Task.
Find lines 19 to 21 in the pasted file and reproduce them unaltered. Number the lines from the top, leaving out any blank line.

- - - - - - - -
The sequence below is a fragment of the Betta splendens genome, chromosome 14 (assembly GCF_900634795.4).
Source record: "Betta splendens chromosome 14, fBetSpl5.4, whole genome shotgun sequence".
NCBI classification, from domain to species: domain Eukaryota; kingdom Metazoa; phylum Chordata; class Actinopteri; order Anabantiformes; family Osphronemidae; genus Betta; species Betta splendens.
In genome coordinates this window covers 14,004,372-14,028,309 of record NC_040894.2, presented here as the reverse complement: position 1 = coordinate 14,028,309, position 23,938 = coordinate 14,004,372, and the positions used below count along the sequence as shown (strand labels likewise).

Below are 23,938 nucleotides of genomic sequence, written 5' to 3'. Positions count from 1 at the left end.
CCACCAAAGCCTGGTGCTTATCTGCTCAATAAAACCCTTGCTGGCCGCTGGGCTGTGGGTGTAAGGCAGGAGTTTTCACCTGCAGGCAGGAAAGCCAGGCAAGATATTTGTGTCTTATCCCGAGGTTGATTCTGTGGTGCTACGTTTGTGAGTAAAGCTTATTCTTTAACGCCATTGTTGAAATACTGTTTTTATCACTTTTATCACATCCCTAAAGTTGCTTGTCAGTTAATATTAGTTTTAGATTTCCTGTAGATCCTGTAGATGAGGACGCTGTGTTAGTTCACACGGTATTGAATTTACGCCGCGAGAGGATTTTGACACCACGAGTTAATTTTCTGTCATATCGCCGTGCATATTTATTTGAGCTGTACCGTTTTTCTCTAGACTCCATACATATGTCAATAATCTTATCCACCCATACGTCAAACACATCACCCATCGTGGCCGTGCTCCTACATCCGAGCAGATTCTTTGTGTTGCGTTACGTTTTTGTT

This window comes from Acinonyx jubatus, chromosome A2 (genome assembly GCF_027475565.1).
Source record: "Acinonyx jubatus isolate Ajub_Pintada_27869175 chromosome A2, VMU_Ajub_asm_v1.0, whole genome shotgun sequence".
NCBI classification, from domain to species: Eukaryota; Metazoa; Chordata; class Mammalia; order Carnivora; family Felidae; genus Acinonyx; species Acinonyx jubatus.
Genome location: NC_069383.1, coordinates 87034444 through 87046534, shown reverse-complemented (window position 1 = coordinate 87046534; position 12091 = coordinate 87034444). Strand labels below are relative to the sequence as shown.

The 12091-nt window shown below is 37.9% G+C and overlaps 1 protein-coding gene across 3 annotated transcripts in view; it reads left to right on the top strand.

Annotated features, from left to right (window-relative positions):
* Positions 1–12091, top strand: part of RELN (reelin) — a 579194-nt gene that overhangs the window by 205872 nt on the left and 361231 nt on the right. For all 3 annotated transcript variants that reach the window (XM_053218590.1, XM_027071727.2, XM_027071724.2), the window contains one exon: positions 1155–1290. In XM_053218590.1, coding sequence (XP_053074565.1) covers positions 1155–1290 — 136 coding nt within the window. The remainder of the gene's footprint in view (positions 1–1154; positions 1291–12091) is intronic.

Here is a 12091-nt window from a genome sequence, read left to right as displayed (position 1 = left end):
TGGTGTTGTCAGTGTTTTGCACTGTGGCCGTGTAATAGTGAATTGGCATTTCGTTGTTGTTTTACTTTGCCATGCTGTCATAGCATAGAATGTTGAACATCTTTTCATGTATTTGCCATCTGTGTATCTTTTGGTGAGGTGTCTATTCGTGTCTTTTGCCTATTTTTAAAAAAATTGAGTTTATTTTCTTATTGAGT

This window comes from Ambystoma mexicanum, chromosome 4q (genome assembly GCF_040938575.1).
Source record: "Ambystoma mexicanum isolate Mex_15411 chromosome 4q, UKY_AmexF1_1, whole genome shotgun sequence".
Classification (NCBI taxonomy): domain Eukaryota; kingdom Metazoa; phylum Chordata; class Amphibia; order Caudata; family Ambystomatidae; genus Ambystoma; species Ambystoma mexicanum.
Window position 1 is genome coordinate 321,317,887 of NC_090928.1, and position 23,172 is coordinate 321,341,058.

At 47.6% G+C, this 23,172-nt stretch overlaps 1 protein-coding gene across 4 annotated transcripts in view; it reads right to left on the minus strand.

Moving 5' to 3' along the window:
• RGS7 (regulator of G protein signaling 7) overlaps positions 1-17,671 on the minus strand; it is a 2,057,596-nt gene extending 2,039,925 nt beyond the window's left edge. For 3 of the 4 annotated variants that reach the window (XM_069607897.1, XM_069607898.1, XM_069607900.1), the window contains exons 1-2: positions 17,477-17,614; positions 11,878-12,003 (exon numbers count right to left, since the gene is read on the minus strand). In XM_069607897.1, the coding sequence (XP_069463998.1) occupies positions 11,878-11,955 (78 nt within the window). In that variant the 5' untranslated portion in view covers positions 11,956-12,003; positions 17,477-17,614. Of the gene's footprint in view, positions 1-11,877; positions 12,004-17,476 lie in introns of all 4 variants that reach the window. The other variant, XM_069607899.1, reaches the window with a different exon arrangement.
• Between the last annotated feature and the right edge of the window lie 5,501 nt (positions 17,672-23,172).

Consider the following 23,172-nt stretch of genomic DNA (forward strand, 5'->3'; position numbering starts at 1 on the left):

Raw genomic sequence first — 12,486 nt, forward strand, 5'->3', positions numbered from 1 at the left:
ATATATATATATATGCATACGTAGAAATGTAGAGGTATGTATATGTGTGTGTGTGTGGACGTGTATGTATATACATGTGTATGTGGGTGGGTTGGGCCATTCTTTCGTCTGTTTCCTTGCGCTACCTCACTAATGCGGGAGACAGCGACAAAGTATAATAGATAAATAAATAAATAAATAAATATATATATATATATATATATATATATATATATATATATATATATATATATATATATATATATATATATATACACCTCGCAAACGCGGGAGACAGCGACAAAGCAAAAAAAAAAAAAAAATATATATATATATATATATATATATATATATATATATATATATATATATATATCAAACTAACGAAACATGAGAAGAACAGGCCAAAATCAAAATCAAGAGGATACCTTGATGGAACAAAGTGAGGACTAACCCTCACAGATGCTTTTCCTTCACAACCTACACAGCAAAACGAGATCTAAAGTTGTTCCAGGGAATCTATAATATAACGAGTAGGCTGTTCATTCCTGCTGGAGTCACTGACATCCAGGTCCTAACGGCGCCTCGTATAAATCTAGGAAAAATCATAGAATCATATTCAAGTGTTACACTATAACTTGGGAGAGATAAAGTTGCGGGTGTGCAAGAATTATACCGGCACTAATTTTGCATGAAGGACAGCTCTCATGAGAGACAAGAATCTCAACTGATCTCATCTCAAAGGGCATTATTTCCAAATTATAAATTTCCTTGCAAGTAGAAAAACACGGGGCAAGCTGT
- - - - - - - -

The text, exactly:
Window position 1 is genome coordinate 321,317,887 of NC_090928.1, and position 23,172 is coordinate 321,341,058.

At 47.6% G+C, this 23,172-nt stretch overlaps 1 protein-coding gene across 4 annotated transcripts in view; it reads right to left on the minus strand.

Moving 5' to 3' along the window: